The rooms beyond. Over them the brown tiled roof. Above those the swaying top of a red maple glinting in the morning light, and beyond the dark wall of evergreen trees in the forests. Her eyes gently drank it all in.
All rested easy in knowing mountains and streams lay further beyond. Birds flying, fish swimming. Farmers tending fields. Scholar apprentices preparing ink and paper. Clouds coming and going. The light washed over all it touched.
Keizan poured the tea into the small cups and watched her while she savored the first few sips. Did she spot a wry smile in the corners of his mouth?
In the breeze was a hint of the season ripening. It gently wafted around the room. The incense smoke spiraled more unevenly. The single piece of hanging calligraphy gently bounced on the wall like a faint drum.
Eventually breaking the moment with his ageing, low gravelly, voice: “I’m giving you this… Here.”
He offered her a scroll, in a way that encouraged her to open it there and then.
It was a document of succession that declared her his Dharma heir. She received it gravely, but he could see the smile in the corners of her eyes.
Then he gave a self-portrait with a line or two of scripture, in his penmanship, for her to put with her few belongings.
They finished their tea, and she rose. Bowed. Leaving the room as she had entered. Then went to work. The first Japanese woman to receive full Sōtō transmission.
He went on to write the ordination manual in kana for her too. This meant that she could confer ordination herself. She receives special treatment also when Keizan decides what funeral services will be offered to nuns. Keizan passed later in the same year (1325).
A few years later in 1334, about 100 years after Dogen accepted his first nun disciple several powerful nuns established the Soto-shu Nisodan, the Sōtō Sect Nuns’ Organization. All the nuns before them had paved the way. Ekyū-ni among them. Representing them in her own ways. For many reasons, it wasn’t until October 2010, after years of discussion and research, that a female ancestors document was compiled and approved by the Soto Zen Buddhist Association. The women listed in this document date back 2,500 years from India, China, and Japan. Finally, the women were included in the Soto Zen curriculum, ritual, and training offered to Western Zen students.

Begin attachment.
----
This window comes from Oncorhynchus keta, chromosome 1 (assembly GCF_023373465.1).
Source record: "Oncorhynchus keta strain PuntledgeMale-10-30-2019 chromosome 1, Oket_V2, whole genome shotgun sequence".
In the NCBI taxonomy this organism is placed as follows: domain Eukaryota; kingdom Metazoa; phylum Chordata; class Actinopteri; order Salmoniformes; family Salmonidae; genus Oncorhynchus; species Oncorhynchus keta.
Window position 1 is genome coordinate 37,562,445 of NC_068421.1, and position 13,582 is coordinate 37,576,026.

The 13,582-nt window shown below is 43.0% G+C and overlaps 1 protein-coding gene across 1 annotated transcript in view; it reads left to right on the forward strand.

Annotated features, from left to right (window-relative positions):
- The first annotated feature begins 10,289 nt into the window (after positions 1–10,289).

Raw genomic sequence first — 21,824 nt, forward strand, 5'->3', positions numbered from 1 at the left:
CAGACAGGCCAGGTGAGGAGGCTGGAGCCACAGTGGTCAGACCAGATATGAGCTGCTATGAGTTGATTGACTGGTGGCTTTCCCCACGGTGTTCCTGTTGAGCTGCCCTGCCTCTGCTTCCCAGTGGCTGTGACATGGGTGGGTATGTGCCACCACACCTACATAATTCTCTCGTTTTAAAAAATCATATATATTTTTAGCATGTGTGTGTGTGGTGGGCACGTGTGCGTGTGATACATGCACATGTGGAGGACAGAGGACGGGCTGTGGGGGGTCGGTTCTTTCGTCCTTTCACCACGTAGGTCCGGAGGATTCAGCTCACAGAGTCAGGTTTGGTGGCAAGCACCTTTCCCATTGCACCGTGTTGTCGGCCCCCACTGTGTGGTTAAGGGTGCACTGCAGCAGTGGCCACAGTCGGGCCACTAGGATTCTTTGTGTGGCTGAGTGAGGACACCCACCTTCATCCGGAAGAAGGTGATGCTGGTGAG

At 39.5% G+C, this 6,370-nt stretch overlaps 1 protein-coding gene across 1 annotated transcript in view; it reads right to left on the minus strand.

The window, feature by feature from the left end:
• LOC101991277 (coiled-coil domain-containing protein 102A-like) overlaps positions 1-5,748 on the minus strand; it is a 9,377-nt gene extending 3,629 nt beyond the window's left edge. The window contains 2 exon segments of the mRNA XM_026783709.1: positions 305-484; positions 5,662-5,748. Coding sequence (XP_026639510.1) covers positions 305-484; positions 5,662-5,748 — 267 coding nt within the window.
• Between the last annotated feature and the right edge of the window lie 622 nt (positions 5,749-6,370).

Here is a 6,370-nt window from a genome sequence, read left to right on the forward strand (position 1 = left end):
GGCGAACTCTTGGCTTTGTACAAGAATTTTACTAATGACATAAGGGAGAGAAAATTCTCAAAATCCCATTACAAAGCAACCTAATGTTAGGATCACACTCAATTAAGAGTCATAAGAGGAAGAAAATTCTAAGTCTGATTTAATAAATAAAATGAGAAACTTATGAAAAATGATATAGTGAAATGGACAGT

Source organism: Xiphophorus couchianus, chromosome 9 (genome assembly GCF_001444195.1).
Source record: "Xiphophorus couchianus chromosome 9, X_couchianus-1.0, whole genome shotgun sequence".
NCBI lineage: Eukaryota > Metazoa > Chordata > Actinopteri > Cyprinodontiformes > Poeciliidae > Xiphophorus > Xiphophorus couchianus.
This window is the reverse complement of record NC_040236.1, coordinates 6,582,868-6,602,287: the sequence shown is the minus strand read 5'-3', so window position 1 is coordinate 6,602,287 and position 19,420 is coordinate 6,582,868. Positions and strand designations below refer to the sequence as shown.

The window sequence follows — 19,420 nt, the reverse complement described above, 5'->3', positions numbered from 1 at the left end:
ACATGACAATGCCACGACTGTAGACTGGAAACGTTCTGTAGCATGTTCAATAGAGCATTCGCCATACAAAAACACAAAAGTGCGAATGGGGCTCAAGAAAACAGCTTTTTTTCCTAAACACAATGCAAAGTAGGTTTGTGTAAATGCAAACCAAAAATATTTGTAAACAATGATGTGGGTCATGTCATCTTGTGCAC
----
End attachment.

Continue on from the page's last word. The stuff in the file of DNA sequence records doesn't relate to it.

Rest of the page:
Name, bell, bow.
Now we can chant through approximately 30 female ancestor names, as we proceed with the same reverence for all our Transmission lines.
All the while acknowledging that many names and stories are lost to the Kalpas of time.
Through what we can piece together of Ekyū's journey we learn that lack of education does not hinder deep practice. Anyone may notice the call of spring when their sap rises and the willingness to blossom calls. Like Ekyū if you can find a supportive teacher who will help you take deep roots, you too will blossom—no doubt lighting the way for others. Rising Lotus Sangha would like to be as accessible as it can. If you encounter a barrier please let us know so that we can meet you where you are.
May you feel encouraged to take the next step.